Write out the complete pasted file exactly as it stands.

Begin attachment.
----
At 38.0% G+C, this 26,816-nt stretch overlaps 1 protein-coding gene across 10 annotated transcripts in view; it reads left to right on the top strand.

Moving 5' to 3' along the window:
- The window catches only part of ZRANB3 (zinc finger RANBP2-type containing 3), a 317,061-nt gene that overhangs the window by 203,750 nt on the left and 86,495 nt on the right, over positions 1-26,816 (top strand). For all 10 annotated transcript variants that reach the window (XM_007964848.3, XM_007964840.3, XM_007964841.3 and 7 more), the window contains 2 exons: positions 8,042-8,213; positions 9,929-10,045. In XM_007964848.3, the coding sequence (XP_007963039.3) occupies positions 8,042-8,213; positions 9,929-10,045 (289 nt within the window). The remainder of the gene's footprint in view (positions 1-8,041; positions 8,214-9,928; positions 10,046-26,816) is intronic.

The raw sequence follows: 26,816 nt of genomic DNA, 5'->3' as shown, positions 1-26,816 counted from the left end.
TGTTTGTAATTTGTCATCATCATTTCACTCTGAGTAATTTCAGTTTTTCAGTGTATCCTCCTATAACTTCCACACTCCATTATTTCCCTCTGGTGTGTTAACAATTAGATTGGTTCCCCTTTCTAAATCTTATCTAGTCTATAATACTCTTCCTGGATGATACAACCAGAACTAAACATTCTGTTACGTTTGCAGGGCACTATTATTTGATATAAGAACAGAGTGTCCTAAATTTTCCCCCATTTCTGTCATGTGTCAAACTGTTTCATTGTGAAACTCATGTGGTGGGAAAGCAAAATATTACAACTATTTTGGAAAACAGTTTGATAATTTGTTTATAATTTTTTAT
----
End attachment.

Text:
At 38.0% G+C, this 26,816-nt stretch overlaps 1 protein-coding gene across 10 annotated transcripts in view; it reads left to right on the top strand.

Moving 5' to 3' along the window:
- The window catches only part of ZRANB3 (zinc finger RANBP2-type containing 3), a 317,061-nt gene that overhangs the window by 203,750 nt on the left and 86,495 nt on the right, over positions 1-26,816 (top strand). For all 10 annotated transcript variants that reach the window (XM_007964848.3, XM_007964840.3, XM_007964841.3 and 7 more), the window contains 2 exons: positions 8,042-8,213; positions 9,929-10,045. In XM_007964848.3, the coding sequence (XP_007963039.3) occupies positions 8,042-8,213; positions 9,929-10,045 (289 nt within the window). The remainder of the gene's footprint in view (positions 1-8,041; positions 8,214-9,928; positions 10,046-26,816) is intronic.

The raw sequence follows: 26,816 nt of genomic DNA, 5'->3' as shown, positions 1-26,816 counted from the left end.
TGTTTGTAATTTGTCATCATCATTTCACTCTGAGTAATTTCAGTTTTTCAGTGTATCCTCCTATAACTTCCACACTCCATTATTTCCCTCTGGTGTGTTAACAATTAGATTGGTTCCCCTTTCTAAATCTTATCTAGTCTATAATACTCTTCCTGGATGATACAACCAGAACTAAACATTCTGTTACGTTTGCAGGGCACTATTATTTGATATAAGAACAGAGTGTCCTAAATTTTCCCCCATTTCTGTCATGTGTCAAACTGTTTCATTGTGAAACTCATGTGGTGGGAAAGCAAAATATTACAACTATTTTGGAAAACAGTTTGATAATTTGTTTATAATTTTTTAT